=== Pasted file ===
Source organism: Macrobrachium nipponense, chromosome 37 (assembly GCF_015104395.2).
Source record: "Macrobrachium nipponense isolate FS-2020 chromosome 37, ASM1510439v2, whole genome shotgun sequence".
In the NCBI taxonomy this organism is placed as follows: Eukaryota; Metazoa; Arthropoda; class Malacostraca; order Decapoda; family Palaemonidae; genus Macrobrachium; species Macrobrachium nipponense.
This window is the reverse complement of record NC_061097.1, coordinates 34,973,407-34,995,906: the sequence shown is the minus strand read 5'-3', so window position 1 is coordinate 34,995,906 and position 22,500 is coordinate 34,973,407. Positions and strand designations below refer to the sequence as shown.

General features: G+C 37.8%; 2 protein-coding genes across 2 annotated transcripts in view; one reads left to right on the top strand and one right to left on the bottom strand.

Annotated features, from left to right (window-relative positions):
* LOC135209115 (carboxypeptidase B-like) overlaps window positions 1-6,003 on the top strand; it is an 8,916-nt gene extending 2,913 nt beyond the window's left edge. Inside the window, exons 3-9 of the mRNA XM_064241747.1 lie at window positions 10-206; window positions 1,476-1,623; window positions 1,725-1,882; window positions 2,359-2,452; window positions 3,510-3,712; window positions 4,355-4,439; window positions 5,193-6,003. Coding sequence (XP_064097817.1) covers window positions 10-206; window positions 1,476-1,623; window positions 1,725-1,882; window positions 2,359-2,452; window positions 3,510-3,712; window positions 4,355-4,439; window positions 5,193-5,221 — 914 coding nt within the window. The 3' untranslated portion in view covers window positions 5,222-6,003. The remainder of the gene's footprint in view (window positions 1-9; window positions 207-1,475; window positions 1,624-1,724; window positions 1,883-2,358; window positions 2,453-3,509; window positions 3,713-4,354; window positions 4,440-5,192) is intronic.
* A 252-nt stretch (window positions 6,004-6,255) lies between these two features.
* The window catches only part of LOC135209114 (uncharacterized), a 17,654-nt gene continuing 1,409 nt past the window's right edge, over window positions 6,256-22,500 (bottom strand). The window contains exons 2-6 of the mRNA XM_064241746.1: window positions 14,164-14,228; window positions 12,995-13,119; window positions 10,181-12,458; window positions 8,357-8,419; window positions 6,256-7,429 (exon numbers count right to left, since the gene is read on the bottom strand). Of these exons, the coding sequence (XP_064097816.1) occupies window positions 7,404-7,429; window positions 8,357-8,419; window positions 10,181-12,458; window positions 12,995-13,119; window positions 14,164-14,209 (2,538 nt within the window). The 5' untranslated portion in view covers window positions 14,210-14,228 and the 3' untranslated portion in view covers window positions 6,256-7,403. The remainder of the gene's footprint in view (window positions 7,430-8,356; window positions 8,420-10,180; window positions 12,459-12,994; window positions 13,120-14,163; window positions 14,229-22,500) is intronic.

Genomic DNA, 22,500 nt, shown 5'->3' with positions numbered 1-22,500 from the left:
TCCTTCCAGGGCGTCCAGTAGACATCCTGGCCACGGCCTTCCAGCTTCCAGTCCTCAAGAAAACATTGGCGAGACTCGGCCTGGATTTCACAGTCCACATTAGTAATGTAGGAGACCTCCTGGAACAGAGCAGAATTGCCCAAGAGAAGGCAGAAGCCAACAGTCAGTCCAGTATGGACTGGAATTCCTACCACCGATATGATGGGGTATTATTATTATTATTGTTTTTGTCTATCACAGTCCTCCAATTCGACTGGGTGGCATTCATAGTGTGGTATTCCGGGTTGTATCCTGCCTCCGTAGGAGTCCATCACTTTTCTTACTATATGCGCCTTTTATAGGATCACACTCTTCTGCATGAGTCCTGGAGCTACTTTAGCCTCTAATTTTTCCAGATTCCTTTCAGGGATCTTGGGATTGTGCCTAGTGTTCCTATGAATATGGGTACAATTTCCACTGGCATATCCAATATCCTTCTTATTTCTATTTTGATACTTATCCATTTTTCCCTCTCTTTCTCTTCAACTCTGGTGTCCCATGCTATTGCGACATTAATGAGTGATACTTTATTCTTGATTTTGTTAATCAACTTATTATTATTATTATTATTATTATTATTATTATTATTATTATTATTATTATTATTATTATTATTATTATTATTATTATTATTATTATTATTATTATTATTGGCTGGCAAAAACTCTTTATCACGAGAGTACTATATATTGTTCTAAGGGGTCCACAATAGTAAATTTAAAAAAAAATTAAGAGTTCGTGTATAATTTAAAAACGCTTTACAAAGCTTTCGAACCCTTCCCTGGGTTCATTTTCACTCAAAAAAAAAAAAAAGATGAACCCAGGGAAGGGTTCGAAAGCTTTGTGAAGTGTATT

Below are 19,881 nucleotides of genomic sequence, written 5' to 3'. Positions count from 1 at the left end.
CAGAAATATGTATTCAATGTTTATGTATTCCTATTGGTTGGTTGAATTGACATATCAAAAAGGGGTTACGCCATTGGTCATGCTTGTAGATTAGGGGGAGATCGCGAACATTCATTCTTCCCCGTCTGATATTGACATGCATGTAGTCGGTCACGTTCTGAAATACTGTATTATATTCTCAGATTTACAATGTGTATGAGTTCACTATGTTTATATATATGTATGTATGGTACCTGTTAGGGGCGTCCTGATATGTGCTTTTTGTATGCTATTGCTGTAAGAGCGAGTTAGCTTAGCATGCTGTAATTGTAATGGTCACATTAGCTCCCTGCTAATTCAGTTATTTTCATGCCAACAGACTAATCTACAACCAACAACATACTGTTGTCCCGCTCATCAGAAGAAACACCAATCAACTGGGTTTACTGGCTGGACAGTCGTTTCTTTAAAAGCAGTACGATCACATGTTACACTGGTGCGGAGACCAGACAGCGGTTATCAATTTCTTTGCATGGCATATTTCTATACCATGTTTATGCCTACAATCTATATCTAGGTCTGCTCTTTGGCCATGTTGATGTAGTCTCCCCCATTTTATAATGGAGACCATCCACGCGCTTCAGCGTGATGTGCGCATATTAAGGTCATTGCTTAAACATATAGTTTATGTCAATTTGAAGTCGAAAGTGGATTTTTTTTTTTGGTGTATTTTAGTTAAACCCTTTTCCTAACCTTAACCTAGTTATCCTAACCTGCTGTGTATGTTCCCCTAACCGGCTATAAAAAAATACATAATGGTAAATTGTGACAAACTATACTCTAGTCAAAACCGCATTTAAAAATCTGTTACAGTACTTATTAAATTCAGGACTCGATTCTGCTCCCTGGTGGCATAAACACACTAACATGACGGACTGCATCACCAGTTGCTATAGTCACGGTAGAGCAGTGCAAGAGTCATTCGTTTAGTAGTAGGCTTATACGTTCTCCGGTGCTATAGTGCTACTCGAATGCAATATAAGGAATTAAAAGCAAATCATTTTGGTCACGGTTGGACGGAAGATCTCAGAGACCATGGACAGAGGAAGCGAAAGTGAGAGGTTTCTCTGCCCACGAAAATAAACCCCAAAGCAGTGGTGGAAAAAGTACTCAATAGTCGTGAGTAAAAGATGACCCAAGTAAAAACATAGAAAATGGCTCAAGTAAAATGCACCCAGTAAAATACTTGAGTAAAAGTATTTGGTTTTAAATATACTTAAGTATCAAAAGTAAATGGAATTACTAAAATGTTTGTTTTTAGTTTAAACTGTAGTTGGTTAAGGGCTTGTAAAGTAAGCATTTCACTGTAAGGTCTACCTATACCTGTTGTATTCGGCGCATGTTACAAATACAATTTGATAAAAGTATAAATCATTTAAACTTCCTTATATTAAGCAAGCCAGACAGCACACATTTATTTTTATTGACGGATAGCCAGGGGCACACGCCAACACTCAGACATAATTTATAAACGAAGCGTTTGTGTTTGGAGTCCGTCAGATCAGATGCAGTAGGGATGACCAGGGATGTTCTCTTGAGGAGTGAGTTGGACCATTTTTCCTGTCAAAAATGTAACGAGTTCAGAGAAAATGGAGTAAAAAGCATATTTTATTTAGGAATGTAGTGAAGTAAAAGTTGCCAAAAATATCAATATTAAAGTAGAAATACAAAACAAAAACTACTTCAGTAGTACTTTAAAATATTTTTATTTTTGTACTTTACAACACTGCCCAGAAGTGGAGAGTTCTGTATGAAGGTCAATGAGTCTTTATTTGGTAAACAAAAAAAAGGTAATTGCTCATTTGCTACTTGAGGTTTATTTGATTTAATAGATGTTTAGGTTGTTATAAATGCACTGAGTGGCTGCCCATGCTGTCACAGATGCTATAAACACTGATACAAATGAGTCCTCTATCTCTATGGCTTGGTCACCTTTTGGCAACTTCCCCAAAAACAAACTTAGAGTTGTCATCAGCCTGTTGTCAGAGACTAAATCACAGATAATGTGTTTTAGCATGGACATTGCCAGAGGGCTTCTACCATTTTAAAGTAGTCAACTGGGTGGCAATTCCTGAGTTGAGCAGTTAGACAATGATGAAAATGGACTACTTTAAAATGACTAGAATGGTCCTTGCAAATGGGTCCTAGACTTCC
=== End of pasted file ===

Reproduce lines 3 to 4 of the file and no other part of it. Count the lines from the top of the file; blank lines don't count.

In the NCBI taxonomy this organism is placed as follows: Eukaryota; Metazoa; Arthropoda; class Malacostraca; order Decapoda; family Palaemonidae; genus Macrobrachium; species Macrobrachium nipponense.
This window is the reverse complement of record NC_061097.1, coordinates 34,973,407-34,995,906: the sequence shown is the minus strand read 5'-3', so window position 1 is coordinate 34,995,906 and position 22,500 is coordinate 34,973,407. Positions and strand designations below refer to the sequence as shown.